TOKYO – Pounding rain that already caused deadly floods in southern Japan was moving northeast Wednesday, battering large areas of Japan's main island, swelling more rivers, triggering mudslides and destroying houses and roads. At least 58 people died in several days of flooding.
Parts of Nagano and Gifu, including areas known for scenic mountain trails and hot springs, were flooded by massive downpours.
Public broadcaster NHK showed a swollen river gouging into its embankment and destroying a highway. In the city of Gero, the rising river was flowing just below a bridge.
Flooding and mudslides blocked parts of a main road connecting Kamikochi and Matsumoto, two major tourist destinations in Nagano, stranding hundreds of residents and visitors, though they were believed to have safely evacuated. In neighboring Gifu, hundreds were isolated in the hot spring towns of Gero and Ontake.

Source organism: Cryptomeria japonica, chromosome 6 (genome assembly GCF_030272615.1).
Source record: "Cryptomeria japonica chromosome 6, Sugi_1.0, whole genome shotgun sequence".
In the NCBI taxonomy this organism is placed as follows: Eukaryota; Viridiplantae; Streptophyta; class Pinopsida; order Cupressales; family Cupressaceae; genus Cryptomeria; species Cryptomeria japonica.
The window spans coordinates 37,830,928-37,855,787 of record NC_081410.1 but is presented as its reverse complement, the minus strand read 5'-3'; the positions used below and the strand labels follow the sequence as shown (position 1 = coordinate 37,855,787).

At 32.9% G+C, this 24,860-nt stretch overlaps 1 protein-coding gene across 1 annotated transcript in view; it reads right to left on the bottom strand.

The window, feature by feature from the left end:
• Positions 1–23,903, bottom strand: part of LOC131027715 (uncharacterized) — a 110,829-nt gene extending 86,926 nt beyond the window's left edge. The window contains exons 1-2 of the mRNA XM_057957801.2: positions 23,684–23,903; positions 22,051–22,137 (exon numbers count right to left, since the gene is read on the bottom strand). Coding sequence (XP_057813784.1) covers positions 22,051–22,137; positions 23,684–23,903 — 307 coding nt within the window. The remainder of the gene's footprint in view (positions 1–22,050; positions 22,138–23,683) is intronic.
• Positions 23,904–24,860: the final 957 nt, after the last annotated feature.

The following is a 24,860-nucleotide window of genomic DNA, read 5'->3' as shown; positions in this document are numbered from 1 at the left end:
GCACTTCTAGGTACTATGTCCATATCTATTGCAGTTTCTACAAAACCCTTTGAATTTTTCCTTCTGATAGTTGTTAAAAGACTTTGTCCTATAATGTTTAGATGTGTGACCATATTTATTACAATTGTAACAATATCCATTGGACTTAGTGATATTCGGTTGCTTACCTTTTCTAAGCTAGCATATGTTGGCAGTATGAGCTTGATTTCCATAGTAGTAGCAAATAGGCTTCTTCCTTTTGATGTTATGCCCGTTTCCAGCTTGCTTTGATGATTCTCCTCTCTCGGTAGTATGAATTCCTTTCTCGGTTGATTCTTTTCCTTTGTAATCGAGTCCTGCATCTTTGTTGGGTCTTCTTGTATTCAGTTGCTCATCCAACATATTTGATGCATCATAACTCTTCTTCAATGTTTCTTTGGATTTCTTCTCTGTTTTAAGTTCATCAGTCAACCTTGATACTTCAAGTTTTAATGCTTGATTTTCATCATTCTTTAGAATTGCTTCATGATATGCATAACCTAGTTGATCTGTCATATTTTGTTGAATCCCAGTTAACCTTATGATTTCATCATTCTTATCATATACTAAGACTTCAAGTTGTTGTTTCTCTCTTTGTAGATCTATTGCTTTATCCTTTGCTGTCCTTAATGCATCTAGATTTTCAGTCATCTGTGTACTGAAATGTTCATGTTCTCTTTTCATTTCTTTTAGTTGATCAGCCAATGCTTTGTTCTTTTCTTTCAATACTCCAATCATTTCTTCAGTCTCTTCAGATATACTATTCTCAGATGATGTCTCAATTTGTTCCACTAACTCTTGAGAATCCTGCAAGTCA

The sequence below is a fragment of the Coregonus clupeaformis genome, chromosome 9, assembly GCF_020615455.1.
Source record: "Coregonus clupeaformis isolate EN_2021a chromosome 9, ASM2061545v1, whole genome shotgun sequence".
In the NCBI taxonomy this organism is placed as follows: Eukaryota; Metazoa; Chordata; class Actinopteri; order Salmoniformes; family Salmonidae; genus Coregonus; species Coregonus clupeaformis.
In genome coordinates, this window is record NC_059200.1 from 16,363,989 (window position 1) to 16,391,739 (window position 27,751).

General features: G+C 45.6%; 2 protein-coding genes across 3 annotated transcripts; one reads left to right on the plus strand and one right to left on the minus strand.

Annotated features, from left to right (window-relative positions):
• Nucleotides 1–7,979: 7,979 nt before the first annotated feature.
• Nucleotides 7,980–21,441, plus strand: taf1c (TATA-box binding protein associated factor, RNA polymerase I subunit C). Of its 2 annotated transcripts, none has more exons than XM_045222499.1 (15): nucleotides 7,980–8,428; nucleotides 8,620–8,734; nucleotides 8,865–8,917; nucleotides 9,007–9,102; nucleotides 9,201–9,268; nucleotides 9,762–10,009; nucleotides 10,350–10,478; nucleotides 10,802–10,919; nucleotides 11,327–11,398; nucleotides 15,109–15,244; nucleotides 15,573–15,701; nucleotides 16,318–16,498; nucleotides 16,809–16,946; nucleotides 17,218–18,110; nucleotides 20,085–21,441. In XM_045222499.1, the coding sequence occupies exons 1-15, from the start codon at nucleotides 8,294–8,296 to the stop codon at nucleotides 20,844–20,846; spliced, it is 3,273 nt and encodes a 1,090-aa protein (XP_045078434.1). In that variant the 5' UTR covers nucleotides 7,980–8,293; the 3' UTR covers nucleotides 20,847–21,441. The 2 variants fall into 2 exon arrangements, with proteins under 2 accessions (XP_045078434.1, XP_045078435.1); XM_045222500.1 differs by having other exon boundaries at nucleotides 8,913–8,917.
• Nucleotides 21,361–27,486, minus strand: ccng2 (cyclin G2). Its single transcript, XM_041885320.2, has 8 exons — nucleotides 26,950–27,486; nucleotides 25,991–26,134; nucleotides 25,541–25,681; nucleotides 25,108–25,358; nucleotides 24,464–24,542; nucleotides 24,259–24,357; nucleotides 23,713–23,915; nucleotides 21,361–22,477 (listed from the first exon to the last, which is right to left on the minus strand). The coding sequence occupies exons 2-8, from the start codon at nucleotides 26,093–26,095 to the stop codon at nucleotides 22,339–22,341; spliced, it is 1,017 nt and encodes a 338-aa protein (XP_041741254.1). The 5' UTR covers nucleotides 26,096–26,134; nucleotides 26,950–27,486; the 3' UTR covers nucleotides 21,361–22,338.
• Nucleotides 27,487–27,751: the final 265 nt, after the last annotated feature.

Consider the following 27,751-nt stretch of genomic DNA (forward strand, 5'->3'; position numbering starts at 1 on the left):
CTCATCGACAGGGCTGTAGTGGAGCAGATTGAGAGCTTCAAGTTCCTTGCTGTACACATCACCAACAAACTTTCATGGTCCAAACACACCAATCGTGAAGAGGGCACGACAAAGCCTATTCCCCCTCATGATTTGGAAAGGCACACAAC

In the scenic mountainous town of Takayama, several houses were hit by a mudslide, but their residents were safely rescued.
As of Wednesday morning, the death toll from the heavy rains which started over the weekend had risen to 58, most of them from hardest-hit Kumamoto prefecture. Four others died in Fukuoka, another prefecture on Kyushu, Japan's third-largest island.
At the peak, as many as 3.6 million people were advised to evacuate, although it wasn't mandatory and the number who sought shelter was not known. About half of the advisories had been lifted by Wednesday afternoon.
In places where rain has subsided, residents were busy cleaning up their homes and workplaces.